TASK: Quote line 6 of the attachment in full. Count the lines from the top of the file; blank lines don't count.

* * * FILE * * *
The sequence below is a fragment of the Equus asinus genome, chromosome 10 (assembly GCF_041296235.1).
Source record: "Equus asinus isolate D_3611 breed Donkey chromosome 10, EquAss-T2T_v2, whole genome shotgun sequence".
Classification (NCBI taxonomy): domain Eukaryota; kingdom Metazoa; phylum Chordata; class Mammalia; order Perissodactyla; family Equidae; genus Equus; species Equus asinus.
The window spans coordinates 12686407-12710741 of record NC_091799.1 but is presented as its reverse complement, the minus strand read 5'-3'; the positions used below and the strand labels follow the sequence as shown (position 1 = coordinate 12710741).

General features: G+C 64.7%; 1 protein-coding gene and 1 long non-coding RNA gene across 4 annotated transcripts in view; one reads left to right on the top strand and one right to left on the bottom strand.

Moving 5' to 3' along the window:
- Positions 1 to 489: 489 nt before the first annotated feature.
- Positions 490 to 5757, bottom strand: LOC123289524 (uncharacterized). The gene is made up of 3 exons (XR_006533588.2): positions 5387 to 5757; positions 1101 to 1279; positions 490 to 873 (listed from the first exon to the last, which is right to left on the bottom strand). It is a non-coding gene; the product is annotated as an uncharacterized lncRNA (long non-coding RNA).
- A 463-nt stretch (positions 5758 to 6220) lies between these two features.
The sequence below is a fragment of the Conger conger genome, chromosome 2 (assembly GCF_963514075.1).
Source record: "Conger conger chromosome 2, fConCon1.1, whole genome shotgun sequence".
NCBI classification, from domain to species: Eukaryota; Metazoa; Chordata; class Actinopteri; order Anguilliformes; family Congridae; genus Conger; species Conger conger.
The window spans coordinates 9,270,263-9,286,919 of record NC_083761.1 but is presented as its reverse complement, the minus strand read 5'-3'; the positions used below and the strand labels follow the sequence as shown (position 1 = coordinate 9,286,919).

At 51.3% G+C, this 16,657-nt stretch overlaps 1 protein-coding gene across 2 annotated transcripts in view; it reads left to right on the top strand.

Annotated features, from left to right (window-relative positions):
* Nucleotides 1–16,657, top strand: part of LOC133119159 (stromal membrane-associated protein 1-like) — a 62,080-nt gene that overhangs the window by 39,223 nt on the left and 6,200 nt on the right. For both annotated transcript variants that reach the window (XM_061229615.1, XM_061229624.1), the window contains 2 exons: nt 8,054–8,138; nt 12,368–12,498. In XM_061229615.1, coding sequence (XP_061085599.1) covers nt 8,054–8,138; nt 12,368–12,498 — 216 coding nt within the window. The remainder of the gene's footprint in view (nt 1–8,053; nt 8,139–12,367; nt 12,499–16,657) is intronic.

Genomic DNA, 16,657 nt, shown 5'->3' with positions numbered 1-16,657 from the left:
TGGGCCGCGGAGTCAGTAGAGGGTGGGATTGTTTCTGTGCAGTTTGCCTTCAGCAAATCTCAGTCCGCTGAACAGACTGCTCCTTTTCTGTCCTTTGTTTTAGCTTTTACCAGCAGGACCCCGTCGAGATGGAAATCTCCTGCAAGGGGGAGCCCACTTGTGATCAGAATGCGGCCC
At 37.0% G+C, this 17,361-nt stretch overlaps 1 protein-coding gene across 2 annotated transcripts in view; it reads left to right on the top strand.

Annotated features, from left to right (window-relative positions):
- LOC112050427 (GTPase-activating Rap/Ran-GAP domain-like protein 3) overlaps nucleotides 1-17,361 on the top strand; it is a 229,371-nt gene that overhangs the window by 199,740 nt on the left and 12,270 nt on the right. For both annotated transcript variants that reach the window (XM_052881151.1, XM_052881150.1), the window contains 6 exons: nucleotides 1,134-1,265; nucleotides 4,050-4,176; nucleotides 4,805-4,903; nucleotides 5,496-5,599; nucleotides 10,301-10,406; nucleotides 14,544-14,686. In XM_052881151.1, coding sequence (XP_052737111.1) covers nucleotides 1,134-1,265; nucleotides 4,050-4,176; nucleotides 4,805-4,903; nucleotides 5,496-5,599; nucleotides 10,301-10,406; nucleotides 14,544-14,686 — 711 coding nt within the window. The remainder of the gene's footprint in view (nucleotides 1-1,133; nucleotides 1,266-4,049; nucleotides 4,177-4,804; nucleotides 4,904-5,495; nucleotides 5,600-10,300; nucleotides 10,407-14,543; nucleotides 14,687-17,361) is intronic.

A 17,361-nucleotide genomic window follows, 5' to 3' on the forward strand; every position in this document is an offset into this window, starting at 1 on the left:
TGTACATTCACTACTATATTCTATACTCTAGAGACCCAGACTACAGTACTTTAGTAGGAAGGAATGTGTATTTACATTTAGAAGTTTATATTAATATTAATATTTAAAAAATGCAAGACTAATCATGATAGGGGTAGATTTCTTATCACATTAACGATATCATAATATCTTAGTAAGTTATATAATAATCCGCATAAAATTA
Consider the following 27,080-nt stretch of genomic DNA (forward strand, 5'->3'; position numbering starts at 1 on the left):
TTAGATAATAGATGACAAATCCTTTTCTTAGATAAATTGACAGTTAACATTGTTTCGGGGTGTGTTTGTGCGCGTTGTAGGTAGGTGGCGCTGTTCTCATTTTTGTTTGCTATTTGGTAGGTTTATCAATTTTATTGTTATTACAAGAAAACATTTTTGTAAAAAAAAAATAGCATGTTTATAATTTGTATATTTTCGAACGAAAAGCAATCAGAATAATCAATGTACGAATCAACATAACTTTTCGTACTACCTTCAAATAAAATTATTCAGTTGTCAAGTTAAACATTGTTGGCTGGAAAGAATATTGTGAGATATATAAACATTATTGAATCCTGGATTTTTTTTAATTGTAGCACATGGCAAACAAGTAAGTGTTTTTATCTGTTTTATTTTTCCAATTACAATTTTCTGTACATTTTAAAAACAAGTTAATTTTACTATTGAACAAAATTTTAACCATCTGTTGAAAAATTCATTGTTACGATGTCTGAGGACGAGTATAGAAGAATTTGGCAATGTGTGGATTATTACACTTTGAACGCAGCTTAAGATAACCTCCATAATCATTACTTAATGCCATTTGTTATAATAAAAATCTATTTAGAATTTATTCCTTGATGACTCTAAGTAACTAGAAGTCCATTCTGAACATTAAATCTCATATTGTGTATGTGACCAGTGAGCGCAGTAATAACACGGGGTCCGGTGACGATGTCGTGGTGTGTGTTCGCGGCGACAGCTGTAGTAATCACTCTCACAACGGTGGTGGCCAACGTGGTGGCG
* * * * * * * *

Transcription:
Moving 5' to 3' along the window: